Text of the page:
Employee: Carolyn Lawhorne
Employer:Massachusetts Water Resource Authority
Self-insurer: Massachusetts Water Resource Authority
Board No.: 035861-02

(Judges Costigan, McCarthy and Horan)

Gerald J. McTernan, Esq., for the employee
Susan F. Kendall, Esq., for the self-insurer at hearing
John J. Canniff, Esq., for the self-insurer on appeal

COSTIGAN, J. The self-insurer appeals from an administrative judge's decision awarding the employee benefits under the provisions of G. L. c. 152, § 1(7A), [1] for her work-related emotional disability. For the reasons that follow, we affirm the decision.

The employee had worked for the MWRA since 1987. She suffered from a pre-existing bipolar disorder, and found the public contact required by her first position as a public outreach coordinator difficult. Therefore, in 1998, the employer accommodated her need for a more quiet work setting, and she was assigned the position of public information technician in the library. (Dec. 3.)

When a new supervisor took over in 2001, the employee experienced a series of incidents at work that led to a deterioration of her mental state to the point of disability. ( Id.) We need not describe the events in detail, as the adopted medical opinion of the § 11A impartial physician, Dr. Harry L. Senger, was that the work events were "the main" cause of the employee's emotional disability. (Dep. 18.) The doctor also testified, however, that he could not establish the work events were the predominant cause of the employee's emotional disability, which he understood to mean a cause that contributed "more than 50 percent" to the disability. [2]

The judge determined the employee experienced a series of events at work that caused her humiliation and emotional distress. (Dec. 9.) He found:

All in all, the series of events the employee complained had exacerbated her underlying bipolar disorder were, by and large, innocuous. It was only her perception of these actions that caused a negative impact. It is clear that the work incidents impacted on the employee's ability to function in the work setting. The standard to be applied in this case is a subjective one to the employee's genuine perception of the events and I find that her testimony was generally credible. However, her ability to perceive events occurring to and around her is part of the dynamic of her underlying bipolar disease process and the question becomes whether these incidents were the predominant cause of the employee's degeneration, and if so do they remain so?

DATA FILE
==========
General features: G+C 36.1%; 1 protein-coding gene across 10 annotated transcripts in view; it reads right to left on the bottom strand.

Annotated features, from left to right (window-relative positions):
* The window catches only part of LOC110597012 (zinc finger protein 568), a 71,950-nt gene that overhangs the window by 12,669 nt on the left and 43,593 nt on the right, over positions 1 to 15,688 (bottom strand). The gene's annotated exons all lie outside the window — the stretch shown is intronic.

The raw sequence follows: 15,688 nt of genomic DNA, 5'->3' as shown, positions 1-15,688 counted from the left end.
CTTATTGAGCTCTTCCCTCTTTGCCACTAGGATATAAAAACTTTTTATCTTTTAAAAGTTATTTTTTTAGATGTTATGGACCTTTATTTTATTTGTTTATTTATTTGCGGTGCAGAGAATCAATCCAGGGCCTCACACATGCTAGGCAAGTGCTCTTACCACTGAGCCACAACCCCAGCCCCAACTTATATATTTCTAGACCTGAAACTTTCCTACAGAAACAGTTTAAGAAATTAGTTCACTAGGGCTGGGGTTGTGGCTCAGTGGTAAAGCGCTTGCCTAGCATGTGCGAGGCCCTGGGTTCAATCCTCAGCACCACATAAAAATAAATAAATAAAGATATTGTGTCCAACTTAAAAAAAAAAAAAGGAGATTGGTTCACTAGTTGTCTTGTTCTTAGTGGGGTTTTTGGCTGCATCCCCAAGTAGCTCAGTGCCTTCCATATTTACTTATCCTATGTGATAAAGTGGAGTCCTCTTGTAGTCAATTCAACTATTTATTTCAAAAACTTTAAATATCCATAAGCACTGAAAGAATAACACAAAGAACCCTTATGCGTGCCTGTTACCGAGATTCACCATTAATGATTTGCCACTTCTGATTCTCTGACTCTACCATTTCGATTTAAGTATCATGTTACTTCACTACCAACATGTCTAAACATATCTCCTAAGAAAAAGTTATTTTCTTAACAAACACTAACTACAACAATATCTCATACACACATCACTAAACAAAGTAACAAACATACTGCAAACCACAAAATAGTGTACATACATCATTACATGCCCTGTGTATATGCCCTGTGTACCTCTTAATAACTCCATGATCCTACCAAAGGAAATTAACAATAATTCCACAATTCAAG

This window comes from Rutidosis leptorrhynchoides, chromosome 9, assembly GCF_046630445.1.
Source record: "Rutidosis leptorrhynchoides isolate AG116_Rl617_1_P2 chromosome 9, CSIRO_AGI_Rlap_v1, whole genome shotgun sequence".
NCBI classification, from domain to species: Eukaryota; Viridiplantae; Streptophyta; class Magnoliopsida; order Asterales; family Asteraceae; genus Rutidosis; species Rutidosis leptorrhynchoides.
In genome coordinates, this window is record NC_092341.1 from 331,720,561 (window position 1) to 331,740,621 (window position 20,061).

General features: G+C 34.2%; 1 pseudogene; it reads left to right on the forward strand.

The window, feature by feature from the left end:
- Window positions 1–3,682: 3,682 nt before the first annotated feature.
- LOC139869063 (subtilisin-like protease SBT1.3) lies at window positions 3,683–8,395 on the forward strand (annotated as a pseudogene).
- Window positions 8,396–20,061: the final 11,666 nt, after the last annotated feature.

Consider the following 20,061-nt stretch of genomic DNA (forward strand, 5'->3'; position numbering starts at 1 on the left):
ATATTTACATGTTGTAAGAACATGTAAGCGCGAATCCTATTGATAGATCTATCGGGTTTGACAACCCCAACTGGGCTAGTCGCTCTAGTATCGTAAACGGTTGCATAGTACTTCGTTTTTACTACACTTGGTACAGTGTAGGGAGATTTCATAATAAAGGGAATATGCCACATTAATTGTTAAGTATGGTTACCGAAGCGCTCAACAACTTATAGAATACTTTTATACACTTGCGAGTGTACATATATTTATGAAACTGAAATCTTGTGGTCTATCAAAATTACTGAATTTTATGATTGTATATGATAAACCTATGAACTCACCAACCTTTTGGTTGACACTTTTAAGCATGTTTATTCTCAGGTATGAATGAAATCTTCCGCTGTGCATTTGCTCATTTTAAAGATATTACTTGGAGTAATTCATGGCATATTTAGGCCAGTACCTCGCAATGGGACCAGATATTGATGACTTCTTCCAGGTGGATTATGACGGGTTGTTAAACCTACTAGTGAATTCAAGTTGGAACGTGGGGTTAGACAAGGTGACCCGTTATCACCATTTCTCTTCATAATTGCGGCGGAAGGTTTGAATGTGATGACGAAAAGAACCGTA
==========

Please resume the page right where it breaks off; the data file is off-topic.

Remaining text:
(Dec. 5-6.) The judge further found that while her bipolar disorder was already worsening before the first complained of work place incident, "the employee then suffered a severe humiliation at the awards ceremony when she did not receive an award that she had expected." (Dec. 10.) He wrote:

This incident was a major blow to her self esteem and increased the rapidity of her depressive phase of the bipolar disorder. She focused on this and the negative aspects of the subsequent events, further exacerbating her condition. These events culminated in the "phone snatching" episode and led to her inability to continue to function in the workplace by March 26, 2002.

( Id.) The judge adopted the impartial physician's opinion that the work events were "the most significant causes of [the employee's] rapid debilitation even though they were not the predominate [sic] cause of her impairment should the predominate [sic] mean more than 50%." (Dec. 10-11.) Following the Appeals Court's holding in May's Case, 67 Mass. App. Ct. 209, 212-213 (2006), the judge determined the impartial physician's opinion satisfied the § 1(7A) "predominant contributing cause" standard. (Dec. 11.)

In May, supra, the Appeals Court rejected the "more than fifty percent" definition of "predominant," holding that a doctor's references to "the primary" and "the major" were "substantially equivalent" to the § 1(7A) "predominant" standard as a matter of law. Id. As a result, the court reversed the administrative judge's denial of benefits, which decision this board had affirmed. Id. at 209-210.

The self-insurer characterizes the Appeals Court's holding in May as a "lexical bootstrap." (Self-ins. br. 10.) Nevertheless, we are bound by that holding and therefore affirm the judge's conclusion that "the most significant" or "the main" is "substantially equivalent" to "the major" and, therefore, "the predominant" cause -- Dr. Senger's interpretation of "the predominant" notwithstanding. As the "more than fifty percent" standard is incorrect as a matter of law, May, supra at 212, it could not be accorded any evidentiary weight. The judge properly ignored it to conclude the employee had met her burden of proof under § 1(7A)'s "the predominant" cause standard. We see no error.

There is likewise no merit in the self-insurer's second argument -- that the judge failed to distinguish between those work events which were, and were not, bona fide personnel actions. In this regard, the judge wrote: